Do court reporters need to be a Notary Public in Oregon to administer an oath?
No. ORCP 38 and 39 provide that Oregon Certified Shorthand Reporters (CSRs) can administer an oath taken in Oregon. A deposition is considered to be taken in Oregon if either the deponent or the person administering the oath is located in this state.
May an Oregon Certified Shorthand Reporter administer an oath remotely?
Yes. Pursuant to ORCP 39C(7), parties may agree by stipulation or the court may order that testimony at a deposition be taken by telephone. If no stipulation is made or there is no court order, objections are waived unless seasonable objection thereto is made at the taking of the deposition. [NOTE: Unlike other states, the CSR is not mandatory in Oregon but is voluntary. Therefore, not all court reporters are CSRs.]
May an Oregon Notary Public administer an oath remotely?
No. Pursuant to ORS 194.235, a Notary Public must be in the presence of the deponent.
Can trials be conducted remotely?
Yes. Since the Stay Home order was issued by Oregon’s Governor Brown, LNS has set up/participated in several trials before reference judges. These judges are very familiar with this technology and keep cases moving forward during these unprecedented times.
How do I schedule a videoconference with LNS?
Call us at 503-299-6200, email us at depos@LNScourtreporting.com, or schedule online via our website, www.LNScourtreporting.com, and indicate you would like videoconferencing.
We then will:
- email you a confirmation with a weblink and directions for connecting to the call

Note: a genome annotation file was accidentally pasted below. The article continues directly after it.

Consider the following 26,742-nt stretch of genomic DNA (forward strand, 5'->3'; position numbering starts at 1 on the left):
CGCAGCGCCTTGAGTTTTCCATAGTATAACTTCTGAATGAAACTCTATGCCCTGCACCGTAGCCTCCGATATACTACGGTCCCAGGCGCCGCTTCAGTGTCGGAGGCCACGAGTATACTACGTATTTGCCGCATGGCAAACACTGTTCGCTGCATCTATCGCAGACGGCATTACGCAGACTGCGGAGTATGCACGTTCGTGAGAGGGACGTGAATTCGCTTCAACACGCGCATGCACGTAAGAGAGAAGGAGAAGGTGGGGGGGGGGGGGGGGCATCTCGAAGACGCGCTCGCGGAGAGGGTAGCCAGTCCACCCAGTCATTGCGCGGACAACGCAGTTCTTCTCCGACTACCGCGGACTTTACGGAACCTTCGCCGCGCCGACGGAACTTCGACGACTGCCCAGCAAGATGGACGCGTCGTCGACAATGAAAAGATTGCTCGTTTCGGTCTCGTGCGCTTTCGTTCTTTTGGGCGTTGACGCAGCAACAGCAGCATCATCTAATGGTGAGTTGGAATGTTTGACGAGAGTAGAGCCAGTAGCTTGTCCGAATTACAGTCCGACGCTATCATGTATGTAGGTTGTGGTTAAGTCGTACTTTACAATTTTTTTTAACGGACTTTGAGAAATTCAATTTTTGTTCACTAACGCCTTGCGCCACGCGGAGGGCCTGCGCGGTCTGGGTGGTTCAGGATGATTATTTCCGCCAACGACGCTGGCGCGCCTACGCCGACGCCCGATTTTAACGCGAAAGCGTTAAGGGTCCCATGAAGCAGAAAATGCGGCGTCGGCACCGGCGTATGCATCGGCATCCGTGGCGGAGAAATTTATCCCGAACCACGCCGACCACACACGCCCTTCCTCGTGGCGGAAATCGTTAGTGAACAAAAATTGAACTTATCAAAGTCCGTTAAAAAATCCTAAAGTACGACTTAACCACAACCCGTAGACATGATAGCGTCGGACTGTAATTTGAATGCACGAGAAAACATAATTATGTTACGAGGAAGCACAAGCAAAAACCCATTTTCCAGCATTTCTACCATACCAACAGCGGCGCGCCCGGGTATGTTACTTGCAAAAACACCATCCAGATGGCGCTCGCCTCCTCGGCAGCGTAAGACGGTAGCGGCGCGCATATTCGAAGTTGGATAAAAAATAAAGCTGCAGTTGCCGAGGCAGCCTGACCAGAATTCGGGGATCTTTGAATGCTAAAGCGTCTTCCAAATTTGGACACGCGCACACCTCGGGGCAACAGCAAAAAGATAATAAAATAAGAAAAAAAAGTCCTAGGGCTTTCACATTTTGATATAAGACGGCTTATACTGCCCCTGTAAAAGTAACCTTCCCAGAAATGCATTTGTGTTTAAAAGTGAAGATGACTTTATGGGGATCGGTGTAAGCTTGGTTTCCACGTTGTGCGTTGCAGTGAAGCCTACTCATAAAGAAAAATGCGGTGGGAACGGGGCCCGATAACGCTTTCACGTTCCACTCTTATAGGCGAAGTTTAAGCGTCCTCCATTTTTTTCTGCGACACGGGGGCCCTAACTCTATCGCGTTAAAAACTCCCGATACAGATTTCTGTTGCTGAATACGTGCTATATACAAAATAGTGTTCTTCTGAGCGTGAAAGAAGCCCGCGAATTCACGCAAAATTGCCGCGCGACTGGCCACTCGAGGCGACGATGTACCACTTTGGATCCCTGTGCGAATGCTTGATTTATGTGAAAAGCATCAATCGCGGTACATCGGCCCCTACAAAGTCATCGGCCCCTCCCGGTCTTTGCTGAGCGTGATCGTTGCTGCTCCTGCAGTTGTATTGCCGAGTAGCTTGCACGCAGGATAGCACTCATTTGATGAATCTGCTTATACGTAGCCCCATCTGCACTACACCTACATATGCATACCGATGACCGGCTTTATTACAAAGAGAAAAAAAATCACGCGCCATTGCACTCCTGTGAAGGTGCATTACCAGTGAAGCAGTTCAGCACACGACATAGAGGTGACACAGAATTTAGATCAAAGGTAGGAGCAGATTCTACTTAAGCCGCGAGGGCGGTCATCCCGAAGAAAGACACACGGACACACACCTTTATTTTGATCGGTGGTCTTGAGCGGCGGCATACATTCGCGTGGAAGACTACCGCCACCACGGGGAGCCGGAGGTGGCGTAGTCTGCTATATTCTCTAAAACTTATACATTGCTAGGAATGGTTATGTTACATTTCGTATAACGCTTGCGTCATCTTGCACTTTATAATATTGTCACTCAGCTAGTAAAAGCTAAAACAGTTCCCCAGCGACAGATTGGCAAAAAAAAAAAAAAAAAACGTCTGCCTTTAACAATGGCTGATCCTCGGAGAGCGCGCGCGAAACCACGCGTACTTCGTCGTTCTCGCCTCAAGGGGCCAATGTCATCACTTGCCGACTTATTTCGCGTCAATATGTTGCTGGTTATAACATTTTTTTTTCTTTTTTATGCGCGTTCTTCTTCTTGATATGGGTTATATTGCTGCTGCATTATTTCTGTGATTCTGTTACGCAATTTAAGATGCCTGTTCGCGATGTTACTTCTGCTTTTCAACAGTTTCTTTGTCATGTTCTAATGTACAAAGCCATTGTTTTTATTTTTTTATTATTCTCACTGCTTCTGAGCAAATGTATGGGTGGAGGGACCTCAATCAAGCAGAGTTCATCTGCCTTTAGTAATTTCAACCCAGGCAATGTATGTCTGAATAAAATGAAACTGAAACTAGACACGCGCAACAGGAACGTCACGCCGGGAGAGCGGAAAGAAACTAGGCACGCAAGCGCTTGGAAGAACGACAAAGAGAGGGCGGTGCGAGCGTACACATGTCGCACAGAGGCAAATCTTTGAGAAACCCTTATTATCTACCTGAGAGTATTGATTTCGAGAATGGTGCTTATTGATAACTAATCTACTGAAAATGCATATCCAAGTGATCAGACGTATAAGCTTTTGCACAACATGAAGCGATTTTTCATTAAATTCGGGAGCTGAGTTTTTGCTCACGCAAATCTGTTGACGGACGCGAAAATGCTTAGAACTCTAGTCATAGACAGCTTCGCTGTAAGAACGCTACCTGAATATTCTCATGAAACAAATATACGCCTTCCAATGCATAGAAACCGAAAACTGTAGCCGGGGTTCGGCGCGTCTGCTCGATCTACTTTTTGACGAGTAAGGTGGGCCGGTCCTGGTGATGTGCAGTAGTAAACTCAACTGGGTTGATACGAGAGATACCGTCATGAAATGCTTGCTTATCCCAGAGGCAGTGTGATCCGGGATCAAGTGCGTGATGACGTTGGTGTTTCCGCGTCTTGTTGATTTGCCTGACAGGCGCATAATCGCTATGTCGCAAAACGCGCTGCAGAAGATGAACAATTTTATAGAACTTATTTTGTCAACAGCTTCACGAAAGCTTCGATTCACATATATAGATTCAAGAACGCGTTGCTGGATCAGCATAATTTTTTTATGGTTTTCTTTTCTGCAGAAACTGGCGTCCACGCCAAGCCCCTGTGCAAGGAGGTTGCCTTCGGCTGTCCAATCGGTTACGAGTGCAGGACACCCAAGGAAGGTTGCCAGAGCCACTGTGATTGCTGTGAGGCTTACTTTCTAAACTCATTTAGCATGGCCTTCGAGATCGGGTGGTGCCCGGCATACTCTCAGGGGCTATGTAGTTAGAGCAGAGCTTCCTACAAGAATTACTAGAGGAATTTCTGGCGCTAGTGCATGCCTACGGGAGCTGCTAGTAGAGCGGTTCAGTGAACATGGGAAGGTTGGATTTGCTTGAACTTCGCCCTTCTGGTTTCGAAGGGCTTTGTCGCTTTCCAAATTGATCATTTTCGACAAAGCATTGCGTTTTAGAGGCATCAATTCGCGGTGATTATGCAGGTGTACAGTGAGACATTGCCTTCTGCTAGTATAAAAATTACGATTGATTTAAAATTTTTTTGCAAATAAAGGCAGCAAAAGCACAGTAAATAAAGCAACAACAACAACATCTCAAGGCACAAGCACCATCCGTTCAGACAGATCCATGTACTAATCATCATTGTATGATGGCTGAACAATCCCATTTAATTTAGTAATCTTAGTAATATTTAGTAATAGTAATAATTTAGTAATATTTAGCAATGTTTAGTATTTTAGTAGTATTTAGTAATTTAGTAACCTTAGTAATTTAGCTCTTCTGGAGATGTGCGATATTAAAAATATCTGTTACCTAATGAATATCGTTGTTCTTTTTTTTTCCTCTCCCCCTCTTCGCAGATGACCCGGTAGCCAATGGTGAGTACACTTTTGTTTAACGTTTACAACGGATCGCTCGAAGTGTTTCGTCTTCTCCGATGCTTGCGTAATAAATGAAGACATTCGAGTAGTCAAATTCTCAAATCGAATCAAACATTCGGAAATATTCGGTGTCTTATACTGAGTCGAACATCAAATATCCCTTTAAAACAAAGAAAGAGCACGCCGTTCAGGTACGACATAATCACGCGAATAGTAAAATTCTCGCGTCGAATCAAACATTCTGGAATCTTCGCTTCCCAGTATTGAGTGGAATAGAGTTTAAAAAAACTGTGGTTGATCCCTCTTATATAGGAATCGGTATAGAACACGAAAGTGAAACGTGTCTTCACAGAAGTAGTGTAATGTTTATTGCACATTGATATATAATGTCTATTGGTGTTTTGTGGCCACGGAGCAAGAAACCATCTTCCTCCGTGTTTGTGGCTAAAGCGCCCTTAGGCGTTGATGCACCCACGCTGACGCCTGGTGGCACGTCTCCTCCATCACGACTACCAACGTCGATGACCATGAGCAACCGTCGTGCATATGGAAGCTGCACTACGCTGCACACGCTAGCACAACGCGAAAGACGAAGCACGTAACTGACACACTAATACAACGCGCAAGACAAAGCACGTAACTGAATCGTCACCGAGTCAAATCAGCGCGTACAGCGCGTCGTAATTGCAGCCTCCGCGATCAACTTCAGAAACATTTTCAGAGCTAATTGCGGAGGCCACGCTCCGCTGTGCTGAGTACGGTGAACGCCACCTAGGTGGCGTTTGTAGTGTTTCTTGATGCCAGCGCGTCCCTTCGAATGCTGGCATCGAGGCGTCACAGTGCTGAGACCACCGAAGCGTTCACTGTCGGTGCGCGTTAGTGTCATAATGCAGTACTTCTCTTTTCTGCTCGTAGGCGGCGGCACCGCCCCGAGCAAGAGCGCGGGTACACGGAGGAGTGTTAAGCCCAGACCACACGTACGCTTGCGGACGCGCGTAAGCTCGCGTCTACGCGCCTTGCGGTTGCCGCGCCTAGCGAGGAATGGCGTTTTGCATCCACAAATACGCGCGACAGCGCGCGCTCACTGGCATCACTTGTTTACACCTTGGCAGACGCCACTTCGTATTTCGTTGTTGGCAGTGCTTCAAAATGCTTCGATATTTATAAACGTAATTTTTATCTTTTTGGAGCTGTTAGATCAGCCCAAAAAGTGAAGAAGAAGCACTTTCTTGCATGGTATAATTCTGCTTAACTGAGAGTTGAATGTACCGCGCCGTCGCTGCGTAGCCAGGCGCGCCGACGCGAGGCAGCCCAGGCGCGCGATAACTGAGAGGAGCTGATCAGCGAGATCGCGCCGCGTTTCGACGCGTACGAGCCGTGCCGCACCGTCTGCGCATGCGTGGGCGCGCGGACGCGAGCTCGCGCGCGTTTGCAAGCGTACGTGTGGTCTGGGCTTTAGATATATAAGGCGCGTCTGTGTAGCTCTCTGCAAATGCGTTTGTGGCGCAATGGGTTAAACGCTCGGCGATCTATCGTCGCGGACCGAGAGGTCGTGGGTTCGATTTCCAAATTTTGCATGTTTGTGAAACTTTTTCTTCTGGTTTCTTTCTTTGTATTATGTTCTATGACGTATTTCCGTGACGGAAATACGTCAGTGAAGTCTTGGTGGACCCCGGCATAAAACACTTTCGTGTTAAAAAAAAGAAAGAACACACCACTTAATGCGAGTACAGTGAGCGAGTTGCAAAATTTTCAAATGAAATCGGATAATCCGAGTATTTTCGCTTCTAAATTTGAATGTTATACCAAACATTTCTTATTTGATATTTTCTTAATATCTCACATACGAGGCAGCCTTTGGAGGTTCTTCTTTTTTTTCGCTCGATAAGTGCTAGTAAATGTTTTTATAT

- request that you schedule a test call with our videoconference specialist to qualify your connection and equipment
- ask for email addresses of all participants so we may send them the connection info and schedule a test call with them too
- send everyone our LNS Mobile by Zoom – Best Practices flyer
What may I expect during the test call?
We will walk through:
- connecting video via your device
- connecting audio via your device or by phone
- how to adjust your display
- how to mute your audio
- how to Share My Screen
- how to File Transfer via Chat
- strategies for tracking exhibits
- whether you would like a virtual Breakout Room and practice its use
I have been using Zoom regularly throughout the pandemic. Do I really need to test?
No. Just assure us that you do not require a test call, and you’re good to go.
What videoconferencing platform do you recommend?
LNS Mobile uses the Zoom platform. This is the platform we recommend. We have tested several others and have found Zoom is now the most secure, stable, reliable, widely used, and has the most user-friendly features. We are also happy to attend videoconferences using other platforms that you prefer to use, such as WebEx, AdobeConnect, etc.